Finding care for your child in Windham County is very taxing. Even if you have the financial resources to pay, it can be difficult finding a spot because there is very little vacancy in existing programs. Last month for instance there were two part-time slots for infant care in the service area covered by Windham Child Care Association, which tracks this data. And the financial and regulatory pressure on existing programs means that some may close, creating an even tighter market. This is not just a problem for families; it is a problem for employers.
With current early childhood education resource levels, too many kindergartners will continue to begin school ill-prepared, language skills and achievement scores in math and reading will likely remain at mediocre levels, costs for interventions during the K-12 years and after will continue to rise, high school graduation rates and postsecondary degree completion rates will likely remain unchanged, and businesses will lack the necessary workforce to fill the jobs of the future.
Children are born ready to learn, with 90 percent of brain development occurring by age 5, before they even enter kindergarten. Early childhood education is not about learning letters and numbers. It is about creating the foundation required to succeed in school and beyond – as a citizen, as an employee, as a parent. This foundation is about social skills and emotional health, skills for learning to play well with others (think “teams), for understanding and regulating your emotions (think “professionalism” or “customer service”), for being organized (think “efficiency” or “productivity”). These are business skills. Whether or not you have children, you will benefit as an employer from a robust early care and learning system. It is investing in the infrastructure of economic development, not “paying for someone else’s child care.”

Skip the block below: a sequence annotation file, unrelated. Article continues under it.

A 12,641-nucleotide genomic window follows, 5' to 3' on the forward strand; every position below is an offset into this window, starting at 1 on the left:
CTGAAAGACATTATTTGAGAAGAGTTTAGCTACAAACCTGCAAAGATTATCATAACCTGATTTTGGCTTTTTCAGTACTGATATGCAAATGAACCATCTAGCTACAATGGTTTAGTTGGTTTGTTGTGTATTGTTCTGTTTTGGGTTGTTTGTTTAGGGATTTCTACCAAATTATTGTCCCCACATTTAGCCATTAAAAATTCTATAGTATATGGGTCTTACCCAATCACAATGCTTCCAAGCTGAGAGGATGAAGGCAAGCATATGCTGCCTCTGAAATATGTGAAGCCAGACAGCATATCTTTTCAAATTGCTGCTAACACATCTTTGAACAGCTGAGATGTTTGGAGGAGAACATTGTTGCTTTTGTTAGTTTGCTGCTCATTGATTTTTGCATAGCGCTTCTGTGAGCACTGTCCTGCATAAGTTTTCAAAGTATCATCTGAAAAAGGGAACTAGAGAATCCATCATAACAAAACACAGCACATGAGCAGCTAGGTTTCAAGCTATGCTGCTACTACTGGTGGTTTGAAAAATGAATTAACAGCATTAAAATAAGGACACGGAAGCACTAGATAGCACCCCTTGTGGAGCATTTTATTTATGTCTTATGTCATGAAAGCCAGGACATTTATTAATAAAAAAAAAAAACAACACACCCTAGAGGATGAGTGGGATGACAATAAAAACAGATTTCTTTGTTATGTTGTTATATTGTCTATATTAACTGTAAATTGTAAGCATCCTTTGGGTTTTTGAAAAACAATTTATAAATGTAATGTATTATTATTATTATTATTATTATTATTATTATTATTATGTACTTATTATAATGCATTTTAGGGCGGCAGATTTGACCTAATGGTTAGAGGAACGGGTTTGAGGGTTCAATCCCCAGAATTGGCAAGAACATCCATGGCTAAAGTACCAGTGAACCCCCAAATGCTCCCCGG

James Heckman, Nobel laureate in economic sciences, found that “the return to human capital investments are greatest for the young for two reasons:(1) skill begets skill, and (2) younger persons have a longer horizon over which to recoup the fruits of their investments. Interventions later in life, including job training, adult literacy, prisoner rehabilitation, and education programs for disadvantaged adults (although beneficial), yield low economic returns compared to early interventions, such as pre-K programs.
The U.S. Chamber of Commerce Institute for a Competitive Workforce reported that several studies have shown the return on investment that early learning programs can bring to communities. From the number of people employed to the supports provided to working parents to the long-term benefits for children who attend high-quality programs, early learning policies should be considered with the economic development plans. Investing in early childhood education is not only beneficial for children, families, and society at large but is also good for business.